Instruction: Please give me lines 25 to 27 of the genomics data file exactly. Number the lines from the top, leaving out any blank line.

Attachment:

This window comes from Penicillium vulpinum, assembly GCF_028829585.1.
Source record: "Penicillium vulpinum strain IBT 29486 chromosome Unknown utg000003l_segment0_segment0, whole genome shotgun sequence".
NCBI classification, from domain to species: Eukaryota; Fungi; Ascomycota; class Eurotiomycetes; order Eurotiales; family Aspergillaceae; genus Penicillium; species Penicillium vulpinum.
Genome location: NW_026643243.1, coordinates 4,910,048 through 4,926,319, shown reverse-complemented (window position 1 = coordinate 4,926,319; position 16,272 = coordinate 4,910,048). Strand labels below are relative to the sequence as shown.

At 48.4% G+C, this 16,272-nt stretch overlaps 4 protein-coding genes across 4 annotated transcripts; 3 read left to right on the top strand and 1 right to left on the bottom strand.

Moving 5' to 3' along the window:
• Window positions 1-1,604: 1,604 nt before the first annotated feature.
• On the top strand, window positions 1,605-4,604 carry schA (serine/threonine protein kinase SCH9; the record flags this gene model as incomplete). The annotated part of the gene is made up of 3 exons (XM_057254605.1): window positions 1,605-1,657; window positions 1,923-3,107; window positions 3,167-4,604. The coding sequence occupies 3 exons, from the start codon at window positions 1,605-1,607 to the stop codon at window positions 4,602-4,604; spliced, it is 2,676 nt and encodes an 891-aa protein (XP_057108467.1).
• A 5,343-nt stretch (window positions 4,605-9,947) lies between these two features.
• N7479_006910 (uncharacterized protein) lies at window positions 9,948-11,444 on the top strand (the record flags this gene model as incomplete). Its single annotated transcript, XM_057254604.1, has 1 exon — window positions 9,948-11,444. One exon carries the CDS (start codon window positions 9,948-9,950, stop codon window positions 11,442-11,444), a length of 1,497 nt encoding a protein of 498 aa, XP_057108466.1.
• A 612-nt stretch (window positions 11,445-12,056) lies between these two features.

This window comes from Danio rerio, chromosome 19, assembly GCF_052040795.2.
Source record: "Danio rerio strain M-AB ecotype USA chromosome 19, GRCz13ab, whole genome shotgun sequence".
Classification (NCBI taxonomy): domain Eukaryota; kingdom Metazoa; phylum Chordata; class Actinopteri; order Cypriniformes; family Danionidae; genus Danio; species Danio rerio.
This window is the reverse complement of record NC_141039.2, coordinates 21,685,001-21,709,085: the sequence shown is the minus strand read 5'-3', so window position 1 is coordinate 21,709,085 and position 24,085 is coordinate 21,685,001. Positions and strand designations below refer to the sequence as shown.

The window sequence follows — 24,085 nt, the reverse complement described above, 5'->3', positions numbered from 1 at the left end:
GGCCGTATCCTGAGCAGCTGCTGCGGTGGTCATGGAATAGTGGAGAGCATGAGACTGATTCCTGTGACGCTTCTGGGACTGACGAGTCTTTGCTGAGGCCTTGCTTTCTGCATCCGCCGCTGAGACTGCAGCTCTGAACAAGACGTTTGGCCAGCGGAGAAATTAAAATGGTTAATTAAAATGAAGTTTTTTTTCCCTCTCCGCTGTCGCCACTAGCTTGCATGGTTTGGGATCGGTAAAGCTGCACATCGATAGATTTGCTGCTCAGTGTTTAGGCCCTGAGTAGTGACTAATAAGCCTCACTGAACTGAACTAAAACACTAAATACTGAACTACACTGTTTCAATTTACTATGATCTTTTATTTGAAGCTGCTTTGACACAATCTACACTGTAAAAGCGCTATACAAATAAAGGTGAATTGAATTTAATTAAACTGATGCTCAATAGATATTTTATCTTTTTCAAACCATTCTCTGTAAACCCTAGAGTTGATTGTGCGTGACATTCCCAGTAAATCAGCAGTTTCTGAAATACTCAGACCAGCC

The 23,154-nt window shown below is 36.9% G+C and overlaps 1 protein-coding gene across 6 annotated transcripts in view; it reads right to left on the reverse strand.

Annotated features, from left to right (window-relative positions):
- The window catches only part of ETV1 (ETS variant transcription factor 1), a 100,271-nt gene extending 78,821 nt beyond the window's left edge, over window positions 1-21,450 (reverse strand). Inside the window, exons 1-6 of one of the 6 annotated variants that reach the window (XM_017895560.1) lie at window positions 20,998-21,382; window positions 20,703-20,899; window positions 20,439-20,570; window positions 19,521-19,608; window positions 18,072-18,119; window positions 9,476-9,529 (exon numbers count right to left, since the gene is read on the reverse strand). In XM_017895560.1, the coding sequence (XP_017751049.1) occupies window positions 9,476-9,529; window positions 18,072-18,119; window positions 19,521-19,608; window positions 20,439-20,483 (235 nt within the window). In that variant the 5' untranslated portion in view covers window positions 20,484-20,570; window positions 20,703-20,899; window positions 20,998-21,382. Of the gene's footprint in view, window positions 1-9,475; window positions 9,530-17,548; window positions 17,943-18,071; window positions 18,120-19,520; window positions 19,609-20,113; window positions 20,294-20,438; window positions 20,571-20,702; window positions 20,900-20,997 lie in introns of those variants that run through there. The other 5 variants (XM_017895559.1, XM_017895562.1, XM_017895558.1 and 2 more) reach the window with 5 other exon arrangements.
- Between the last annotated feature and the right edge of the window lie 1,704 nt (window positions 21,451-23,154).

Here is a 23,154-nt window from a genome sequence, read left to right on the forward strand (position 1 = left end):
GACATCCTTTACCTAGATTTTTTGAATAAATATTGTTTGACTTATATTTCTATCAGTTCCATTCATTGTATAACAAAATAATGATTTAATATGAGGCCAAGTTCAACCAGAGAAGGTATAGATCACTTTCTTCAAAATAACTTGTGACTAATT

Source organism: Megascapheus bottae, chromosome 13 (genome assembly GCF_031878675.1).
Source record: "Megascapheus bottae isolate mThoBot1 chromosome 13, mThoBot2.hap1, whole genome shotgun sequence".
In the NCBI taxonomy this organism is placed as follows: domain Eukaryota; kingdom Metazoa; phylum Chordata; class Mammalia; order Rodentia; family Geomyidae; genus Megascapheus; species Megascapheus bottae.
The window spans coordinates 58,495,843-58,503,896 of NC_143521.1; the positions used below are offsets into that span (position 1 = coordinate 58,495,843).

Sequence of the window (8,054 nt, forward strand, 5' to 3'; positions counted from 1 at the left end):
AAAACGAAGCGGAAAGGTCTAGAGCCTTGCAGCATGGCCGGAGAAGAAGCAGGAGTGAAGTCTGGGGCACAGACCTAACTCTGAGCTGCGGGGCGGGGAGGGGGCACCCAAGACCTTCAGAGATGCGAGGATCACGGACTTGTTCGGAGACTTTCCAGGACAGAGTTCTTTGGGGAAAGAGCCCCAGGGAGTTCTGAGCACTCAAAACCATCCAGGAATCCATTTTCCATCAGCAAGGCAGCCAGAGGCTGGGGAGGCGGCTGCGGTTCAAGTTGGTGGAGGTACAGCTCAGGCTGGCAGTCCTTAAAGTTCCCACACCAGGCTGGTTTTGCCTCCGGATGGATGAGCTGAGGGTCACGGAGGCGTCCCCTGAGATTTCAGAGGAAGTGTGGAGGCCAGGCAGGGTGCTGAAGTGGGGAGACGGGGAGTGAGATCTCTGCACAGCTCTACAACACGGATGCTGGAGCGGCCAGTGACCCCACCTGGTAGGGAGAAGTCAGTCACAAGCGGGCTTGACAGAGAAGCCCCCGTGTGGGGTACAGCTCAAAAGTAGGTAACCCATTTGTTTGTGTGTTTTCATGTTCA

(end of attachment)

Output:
Source record: "Megascapheus bottae isolate mThoBot1 chromosome 13, mThoBot2.hap1, whole genome shotgun sequence".
In the NCBI taxonomy this organism is placed as follows: domain Eukaryota; kingdom Metazoa; phylum Chordata; class Mammalia; order Rodentia; family Geomyidae; genus Megascapheus; species Megascapheus bottae.
The window spans coordinates 58,495,843-58,503,896 of NC_143521.1; the positions used below are offsets into that span (position 1 = coordinate 58,495,843).